Ports are prime economic engines for many cities and -- excluding a relatively brief decline during the financial crisis of 2008-2009 -- the volume of goods moved by ship grew from roughly 3.3 billion metric tons in 1985 to 9.6 billion in 2013. Those numbers alone are probably enough to adequately illustrate the challenges ports face every day: how to manage operations to accommodate that growth efficiently and safely. That includes not only loading and unloading ships, but also transporting containers to and from the ports. Not to mention the growth in the size of cargo ships.
Council Associate Partner Siemens has been contracted by a number of ports throughout the world to provide a variety of technologies and services that help them keep up with the growth in shipping volume and changes in the industry.
A key concern: traffic management
One system Siemens and others developed to improve efficiency and sustainability for access roads between the ports of Los Angeles and Long Beach, referred to as an eHighway, helps manage traffic and features routes for electric and hybrid test trucks -- which improves air quality in the region through much reduced vehicle emissions.
Germany’s ‘duisport’ contracted with Siemens to help it manage the movement of cargo vehicles in 2008. A major river port with 21 docks and 16 kilometers of quays and related facilities, 120 metric tons of shipped goods flows through it annually -- and that number is growing. Since more shipping volume means more traffic volume to handle it, the port needed help.
Integrated truck guidance systems
The solution Siemens provided was the Integrated Truck Guidance system (ITG), a remote system which tracks and guides trucks within about 12.5 miles of the port from the roads they’re traveling on to the port quickly, then allocates each truck an alternative space if the originally assigned space is not open -- or directs them to a buffer parking area if none are available.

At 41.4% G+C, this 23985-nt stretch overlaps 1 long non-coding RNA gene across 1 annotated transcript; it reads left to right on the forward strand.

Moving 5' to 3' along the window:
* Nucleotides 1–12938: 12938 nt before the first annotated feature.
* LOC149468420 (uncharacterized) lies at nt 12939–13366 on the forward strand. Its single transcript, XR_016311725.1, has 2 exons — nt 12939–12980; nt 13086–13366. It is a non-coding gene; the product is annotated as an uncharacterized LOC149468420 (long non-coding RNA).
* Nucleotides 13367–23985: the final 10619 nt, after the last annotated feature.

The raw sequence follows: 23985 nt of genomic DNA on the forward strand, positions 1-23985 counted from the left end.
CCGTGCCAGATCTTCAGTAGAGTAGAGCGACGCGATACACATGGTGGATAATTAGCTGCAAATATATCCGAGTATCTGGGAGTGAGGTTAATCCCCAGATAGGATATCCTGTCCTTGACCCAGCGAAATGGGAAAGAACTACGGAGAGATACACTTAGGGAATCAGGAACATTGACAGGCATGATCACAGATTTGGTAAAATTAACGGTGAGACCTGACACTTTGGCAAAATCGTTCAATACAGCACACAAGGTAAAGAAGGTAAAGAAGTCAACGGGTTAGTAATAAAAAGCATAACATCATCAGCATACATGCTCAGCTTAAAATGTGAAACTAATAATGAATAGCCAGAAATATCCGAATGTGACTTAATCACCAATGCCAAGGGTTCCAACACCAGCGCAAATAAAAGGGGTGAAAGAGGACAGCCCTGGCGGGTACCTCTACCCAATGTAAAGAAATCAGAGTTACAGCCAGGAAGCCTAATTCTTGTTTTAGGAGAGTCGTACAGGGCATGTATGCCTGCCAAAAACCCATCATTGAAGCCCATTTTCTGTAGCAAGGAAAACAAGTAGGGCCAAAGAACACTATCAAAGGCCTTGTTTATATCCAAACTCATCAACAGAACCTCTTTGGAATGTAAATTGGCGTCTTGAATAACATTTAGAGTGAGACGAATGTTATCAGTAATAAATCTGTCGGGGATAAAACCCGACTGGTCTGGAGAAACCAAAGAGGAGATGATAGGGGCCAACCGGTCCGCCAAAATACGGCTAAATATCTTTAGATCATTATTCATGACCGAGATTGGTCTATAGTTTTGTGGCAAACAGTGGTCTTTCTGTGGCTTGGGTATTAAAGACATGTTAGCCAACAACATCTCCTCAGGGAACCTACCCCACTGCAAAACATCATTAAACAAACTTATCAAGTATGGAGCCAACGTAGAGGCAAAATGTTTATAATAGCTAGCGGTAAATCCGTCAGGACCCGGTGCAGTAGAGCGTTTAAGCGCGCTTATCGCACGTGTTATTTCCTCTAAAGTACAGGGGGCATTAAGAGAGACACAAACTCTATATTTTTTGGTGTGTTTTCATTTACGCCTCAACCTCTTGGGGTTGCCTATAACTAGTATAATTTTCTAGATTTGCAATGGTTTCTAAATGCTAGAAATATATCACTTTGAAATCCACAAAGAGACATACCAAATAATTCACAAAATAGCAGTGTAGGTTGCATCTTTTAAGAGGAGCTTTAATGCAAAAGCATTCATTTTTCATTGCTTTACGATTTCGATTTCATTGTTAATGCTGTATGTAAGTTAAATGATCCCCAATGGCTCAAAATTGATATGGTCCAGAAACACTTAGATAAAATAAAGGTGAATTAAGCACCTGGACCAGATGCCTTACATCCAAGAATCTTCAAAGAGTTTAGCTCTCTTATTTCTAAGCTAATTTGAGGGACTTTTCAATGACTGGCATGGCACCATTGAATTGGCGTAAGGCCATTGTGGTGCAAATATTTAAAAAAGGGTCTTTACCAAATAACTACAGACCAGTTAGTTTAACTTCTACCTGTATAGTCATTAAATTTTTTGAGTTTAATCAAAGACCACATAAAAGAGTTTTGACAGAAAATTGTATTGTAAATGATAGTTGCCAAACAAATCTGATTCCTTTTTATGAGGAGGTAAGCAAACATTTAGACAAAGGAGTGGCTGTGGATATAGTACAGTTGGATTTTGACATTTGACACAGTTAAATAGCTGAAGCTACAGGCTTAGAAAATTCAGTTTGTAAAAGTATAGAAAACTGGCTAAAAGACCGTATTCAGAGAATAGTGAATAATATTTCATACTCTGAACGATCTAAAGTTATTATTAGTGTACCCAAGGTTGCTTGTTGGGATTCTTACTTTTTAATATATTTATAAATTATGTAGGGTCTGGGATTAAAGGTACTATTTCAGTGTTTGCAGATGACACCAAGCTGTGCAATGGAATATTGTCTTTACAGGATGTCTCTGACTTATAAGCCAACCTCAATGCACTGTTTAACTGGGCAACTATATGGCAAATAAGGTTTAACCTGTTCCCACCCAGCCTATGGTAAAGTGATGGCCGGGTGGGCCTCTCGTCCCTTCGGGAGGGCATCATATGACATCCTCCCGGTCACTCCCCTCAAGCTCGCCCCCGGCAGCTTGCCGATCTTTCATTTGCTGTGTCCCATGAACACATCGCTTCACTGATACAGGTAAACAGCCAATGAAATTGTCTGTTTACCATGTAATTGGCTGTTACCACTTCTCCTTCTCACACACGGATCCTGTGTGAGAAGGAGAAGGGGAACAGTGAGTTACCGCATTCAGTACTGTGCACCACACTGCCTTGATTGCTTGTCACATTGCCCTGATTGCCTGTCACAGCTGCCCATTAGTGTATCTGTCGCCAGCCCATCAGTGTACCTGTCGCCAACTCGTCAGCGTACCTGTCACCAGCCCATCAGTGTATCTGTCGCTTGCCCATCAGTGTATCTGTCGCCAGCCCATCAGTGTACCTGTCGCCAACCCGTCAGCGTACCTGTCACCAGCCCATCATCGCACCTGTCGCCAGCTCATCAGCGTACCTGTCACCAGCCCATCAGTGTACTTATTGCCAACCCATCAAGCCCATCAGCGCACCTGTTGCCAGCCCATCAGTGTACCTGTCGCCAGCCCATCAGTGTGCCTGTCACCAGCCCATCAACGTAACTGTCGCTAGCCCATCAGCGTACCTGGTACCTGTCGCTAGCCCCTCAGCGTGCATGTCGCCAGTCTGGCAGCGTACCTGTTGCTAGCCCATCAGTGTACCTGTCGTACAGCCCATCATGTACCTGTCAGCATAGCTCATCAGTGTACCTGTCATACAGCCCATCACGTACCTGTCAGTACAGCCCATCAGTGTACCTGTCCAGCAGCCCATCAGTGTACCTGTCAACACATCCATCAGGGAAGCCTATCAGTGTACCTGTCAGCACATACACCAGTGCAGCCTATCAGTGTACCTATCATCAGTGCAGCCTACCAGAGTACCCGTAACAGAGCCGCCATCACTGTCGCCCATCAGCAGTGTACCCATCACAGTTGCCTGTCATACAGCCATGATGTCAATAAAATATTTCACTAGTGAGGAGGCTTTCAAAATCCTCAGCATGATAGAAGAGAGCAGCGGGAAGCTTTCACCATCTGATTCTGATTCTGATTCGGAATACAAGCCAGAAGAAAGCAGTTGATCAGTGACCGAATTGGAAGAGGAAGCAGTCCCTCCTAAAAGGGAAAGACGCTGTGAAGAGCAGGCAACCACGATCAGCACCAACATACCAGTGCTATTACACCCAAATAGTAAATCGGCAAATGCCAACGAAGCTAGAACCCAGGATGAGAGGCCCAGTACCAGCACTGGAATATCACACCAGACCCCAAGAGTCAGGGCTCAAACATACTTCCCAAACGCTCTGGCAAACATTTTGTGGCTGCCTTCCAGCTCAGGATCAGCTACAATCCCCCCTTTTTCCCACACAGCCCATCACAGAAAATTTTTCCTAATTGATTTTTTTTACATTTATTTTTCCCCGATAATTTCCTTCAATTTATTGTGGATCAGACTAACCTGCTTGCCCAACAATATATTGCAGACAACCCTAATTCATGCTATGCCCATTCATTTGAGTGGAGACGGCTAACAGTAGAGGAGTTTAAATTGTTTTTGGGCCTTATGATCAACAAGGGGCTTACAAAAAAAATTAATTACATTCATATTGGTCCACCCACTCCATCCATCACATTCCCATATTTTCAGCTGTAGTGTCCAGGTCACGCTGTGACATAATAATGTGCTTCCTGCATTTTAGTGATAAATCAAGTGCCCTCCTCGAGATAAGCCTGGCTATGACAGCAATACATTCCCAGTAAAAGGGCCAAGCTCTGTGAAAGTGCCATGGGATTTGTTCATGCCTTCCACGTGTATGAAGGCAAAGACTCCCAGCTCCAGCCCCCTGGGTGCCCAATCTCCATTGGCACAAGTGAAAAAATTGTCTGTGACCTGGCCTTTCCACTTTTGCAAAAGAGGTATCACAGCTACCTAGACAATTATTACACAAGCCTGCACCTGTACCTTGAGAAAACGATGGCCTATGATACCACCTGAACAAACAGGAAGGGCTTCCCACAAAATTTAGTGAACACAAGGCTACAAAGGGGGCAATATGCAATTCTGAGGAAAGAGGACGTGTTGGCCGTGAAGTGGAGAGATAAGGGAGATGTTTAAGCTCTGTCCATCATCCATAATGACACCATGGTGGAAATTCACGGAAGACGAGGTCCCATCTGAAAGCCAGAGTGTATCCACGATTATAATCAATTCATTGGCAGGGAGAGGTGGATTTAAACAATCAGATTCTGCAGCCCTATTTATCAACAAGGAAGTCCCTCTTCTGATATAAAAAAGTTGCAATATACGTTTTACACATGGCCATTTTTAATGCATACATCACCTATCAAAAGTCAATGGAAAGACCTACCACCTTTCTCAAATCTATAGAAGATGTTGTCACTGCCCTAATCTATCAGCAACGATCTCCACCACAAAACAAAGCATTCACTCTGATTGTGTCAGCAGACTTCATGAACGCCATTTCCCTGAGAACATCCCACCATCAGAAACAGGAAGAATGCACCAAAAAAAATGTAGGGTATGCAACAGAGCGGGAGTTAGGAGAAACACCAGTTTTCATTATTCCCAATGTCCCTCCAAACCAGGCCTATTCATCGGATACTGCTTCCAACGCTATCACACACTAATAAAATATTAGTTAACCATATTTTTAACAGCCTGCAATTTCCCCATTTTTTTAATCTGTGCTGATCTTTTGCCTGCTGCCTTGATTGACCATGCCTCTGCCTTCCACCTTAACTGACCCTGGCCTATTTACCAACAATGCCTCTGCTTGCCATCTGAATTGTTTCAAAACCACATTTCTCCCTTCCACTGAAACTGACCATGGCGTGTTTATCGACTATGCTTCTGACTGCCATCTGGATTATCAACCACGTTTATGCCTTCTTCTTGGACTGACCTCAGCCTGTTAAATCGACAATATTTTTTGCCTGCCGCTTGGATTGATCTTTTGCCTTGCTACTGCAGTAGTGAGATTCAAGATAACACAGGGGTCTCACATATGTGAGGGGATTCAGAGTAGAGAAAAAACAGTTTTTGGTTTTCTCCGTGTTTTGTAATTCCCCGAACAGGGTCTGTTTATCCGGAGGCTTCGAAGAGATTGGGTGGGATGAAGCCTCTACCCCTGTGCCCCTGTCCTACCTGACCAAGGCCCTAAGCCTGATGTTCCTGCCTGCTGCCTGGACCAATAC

“The ITG is currently installed at Logport, a small area of the port. Following a successful trial period, the system will be extended to cover the entire harbor,” according to Dr. Padideh Moini Gützkow, project manager for ITG at Siemens Mobile Consulting in Berlin.
Remote control for port cranes
Traffic management won’t be the only aspect of port operations where remote systems will be used, Siemens says. "Over the next few years, a remote control system will be applied to gantry cranes," explained Carsten Köhler, the head of sales for Siemens Process Industries and Drives. Gantry cranes are the towering rigs that load and unload the shipping containers. "The rapid accelerations in the crane cabins expose operators to huge physical stresses. With Siemens’ remote control concept, however, operators will be able to control container gantry cranes quickly and safely from a separate control room using a joystick and monitor."
The remote control crane technology, referred to as Simocrane, also will be able to reduce the time it takes to load and unload containers as well as energy demand -- and with the help of cameras, the technology also will be able to respond automatically to avoid container collisions.
Siemens also provides shore connection systems to provide electric power to ships while they are in port, which reduces pollution because the ships don’t need to run their diesel generators for power. The firm also has installed power systems for entire ports, a suite of software and systems coupled with energy storage, renewable energy integration and microgrids.
Doug Peeples is a Portland, Oregon-based writer specializing in technology and energy. Follow @smartccouncil on Twitter.
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